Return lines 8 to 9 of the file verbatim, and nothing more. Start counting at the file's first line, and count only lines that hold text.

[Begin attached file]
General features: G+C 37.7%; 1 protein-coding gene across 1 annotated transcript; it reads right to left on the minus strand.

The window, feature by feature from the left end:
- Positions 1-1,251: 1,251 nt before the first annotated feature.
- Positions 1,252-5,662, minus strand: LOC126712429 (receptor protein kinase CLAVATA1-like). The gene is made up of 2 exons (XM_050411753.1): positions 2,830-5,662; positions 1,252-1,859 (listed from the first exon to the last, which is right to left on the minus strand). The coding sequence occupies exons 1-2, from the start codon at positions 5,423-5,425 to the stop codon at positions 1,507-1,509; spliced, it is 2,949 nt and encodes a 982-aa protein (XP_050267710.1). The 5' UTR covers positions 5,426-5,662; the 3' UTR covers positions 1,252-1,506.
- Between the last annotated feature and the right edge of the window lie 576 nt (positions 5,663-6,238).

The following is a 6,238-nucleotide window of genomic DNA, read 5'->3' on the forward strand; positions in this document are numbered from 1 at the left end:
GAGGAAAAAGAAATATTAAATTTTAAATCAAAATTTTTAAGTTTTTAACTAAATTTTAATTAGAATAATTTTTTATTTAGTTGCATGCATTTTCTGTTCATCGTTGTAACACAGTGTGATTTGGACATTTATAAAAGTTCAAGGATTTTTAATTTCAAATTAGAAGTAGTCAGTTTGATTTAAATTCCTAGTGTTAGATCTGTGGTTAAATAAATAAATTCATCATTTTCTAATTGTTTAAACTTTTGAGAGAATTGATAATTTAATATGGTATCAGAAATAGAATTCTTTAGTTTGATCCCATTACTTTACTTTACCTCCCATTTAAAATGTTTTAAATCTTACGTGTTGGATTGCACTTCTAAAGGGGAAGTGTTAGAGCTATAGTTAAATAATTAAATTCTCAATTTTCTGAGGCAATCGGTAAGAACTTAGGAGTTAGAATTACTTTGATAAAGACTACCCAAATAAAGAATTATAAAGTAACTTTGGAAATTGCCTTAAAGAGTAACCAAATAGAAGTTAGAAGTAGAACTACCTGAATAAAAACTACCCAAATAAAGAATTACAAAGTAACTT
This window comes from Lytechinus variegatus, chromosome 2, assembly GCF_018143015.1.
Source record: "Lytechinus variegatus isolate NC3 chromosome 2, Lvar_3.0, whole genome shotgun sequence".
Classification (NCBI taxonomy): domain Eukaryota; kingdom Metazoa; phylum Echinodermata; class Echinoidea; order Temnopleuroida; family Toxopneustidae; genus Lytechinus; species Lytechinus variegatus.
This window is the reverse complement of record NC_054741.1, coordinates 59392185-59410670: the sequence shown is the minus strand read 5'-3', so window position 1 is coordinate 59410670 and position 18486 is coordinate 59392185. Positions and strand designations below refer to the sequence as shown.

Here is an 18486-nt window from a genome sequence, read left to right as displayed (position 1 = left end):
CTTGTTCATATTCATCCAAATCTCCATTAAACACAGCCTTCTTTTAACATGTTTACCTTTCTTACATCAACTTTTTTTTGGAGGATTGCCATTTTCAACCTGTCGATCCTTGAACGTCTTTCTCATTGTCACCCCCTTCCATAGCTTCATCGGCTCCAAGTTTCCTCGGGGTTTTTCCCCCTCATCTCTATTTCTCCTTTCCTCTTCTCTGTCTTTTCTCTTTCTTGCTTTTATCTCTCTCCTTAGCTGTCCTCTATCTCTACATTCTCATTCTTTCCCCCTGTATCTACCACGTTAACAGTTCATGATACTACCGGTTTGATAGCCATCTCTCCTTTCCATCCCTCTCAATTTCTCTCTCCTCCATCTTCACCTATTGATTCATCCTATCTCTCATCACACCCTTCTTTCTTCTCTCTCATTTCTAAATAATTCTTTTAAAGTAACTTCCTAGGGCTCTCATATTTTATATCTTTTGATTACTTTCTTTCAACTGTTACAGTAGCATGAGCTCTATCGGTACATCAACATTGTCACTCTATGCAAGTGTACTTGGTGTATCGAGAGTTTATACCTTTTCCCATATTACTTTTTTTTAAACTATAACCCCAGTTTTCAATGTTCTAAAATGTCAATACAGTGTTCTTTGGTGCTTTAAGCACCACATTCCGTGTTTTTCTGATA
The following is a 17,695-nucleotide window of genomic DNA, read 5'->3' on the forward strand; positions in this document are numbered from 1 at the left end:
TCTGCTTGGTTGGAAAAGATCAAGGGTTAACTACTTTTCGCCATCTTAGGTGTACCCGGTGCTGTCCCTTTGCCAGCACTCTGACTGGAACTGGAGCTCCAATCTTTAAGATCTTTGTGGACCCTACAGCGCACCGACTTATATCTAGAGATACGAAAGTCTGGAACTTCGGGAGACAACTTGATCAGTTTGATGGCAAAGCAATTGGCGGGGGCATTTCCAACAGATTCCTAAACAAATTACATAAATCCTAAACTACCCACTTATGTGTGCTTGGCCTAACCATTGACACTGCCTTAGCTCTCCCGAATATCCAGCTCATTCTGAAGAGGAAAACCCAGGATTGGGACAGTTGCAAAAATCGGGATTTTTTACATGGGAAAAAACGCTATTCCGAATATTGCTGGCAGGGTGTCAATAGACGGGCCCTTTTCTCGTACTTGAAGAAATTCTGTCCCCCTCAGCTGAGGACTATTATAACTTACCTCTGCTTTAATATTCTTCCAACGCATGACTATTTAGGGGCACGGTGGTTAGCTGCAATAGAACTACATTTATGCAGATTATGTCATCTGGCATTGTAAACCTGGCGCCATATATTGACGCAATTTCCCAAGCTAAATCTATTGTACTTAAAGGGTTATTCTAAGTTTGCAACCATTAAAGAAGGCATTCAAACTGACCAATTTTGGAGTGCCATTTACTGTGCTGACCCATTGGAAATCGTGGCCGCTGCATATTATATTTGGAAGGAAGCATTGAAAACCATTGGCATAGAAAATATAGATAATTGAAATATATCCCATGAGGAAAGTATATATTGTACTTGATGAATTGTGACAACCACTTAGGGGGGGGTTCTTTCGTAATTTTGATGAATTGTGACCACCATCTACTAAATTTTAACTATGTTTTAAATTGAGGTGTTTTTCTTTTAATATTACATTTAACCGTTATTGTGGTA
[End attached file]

This window comes from Lytechinus variegatus, chromosome 2, assembly GCF_018143015.1.
Source record: "Lytechinus variegatus isolate NC3 chromosome 2, Lvar_3.0, whole genome shotgun sequence".